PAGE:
Anyone can dig a tree out of the ground. I know this because I’ve done it. I wasn’t satisfied with just cutting down those two plums and an apple in my backyard—Can’t leave behind anything for the little guy to trip on!—so I tore out the stumps, too. They weren’t so much living things as tasks to complete on my way to landscaping perfection. So I hacked and sawed and excavated until I could wrench them free. And then I threw them on the compost pile.
To rip a tree from the only home it’s ever known with the goal of keeping it alive takes a special mix of brute force and delicate coaxing. It takes the right tools and methods; clean, sharp shovels make the best cuts and reduce the chances of an infection weakening the roots. It takes an understanding of the growing season; you want to transplant after the ground thaws but before late spring, when the tree wakes from its dormancy and begins replenishing its energy stores. In other words, it takes care—something of which I had none and Bernie has a surplus.
He’s not perfect. He estimates that 40 percent of his transplants haven’t survived. And he gets legitimately upset when he does that math. But then I remind him that 100 percent would have been turned to mulch had he not taken them, and he brightens. “I’ve never thought of it that way,” he says. “All of them would have been cut down.”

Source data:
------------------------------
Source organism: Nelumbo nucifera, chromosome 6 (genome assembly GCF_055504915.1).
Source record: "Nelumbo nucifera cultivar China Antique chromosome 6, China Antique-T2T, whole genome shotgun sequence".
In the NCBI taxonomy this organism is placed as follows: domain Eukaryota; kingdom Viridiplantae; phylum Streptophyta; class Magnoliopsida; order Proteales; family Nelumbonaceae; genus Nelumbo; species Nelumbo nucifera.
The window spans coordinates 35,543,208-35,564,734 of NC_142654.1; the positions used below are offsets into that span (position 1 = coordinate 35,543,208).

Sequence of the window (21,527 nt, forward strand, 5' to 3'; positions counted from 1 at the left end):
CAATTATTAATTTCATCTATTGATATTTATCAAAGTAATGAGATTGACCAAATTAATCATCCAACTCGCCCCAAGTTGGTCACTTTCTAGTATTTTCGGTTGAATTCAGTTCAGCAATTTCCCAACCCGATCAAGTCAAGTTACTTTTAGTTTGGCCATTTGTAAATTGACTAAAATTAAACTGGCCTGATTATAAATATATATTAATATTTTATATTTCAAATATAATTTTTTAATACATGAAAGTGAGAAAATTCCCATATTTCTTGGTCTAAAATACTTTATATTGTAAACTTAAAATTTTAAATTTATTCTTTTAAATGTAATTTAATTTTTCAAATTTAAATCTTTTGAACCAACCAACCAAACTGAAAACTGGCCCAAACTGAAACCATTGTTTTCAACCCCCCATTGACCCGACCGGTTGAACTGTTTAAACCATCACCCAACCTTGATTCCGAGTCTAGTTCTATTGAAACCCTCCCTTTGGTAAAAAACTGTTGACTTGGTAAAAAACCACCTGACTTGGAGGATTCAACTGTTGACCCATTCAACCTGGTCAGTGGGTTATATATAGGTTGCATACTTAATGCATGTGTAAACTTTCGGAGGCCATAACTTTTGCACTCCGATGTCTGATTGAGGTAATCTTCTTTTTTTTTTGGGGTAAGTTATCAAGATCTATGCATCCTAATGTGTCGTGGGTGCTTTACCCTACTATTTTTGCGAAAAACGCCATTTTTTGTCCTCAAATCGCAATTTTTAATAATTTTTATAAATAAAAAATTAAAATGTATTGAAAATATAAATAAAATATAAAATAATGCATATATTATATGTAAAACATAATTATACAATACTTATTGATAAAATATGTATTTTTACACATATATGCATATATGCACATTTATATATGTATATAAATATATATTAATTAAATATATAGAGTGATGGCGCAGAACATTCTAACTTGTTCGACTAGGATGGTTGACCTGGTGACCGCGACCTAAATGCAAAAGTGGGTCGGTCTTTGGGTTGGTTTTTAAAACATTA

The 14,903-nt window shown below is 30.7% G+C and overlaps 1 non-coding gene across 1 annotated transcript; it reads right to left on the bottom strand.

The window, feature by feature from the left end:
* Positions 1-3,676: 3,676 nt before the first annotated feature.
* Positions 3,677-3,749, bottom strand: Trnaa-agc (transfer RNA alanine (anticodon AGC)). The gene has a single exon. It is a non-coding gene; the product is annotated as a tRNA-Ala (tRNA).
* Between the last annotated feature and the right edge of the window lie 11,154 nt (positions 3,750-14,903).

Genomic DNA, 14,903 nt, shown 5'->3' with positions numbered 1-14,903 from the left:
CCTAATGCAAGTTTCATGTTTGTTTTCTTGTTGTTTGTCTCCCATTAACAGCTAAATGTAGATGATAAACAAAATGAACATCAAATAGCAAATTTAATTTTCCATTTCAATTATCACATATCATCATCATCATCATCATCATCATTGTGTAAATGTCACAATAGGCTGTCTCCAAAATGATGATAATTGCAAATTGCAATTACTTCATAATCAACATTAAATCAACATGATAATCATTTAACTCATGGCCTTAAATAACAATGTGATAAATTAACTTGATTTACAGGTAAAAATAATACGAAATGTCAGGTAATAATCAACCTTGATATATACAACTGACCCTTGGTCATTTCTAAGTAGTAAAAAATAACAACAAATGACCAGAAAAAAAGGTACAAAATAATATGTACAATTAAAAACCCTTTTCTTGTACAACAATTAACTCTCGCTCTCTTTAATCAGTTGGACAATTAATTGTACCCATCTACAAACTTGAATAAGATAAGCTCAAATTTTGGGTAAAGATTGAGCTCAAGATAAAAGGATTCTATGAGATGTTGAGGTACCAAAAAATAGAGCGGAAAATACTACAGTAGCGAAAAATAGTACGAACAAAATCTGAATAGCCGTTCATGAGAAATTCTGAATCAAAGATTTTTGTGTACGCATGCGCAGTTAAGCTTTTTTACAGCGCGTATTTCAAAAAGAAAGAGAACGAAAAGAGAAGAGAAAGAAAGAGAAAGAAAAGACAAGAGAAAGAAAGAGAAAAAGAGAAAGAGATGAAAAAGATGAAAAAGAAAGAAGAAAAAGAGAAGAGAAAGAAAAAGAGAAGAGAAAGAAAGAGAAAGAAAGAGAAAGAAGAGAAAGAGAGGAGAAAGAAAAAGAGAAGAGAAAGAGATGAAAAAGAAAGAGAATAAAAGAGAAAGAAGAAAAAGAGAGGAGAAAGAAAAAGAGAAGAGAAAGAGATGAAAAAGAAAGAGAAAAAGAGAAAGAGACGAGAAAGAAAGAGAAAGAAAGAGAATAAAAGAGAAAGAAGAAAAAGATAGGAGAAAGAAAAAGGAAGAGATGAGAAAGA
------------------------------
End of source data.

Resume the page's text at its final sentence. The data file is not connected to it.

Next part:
I’ll admit, there were moments as I guided the chainsaw through those trunks that I felt … something. Not really guilt because, as I rationalized it then, I paid for that backyard. Instead, maybe it was a fear of what the neighbors thought; they knew the previous owner, an elderly woman who, decades earlier, had raised two boys in that house. Were they judging me for tampering with her little version of perfection? I pushed away the thought and cracked a beer to celebrate the fruits of my labor.
At Bernie O’Brien’s farm all these years later, though, standing among the forest that he inherited and augmented, I couldn’t help but think of that woman and those trees. Maybe they meant nothing to her and her husband. Maybe they planted them without thinking about how big they’d really get. Maybe they hated them.
But what if she picked the apples to bake pies that cooled on the kitchen windowsill? What if he loved birds and hung feeders from the plums’ branches? What if their boys played tag back there, chasing each other around the trunks and hiding in the high branches?
Not every tree is special. Even Bernie knows that. They all have a history, though, even if we can’t see it.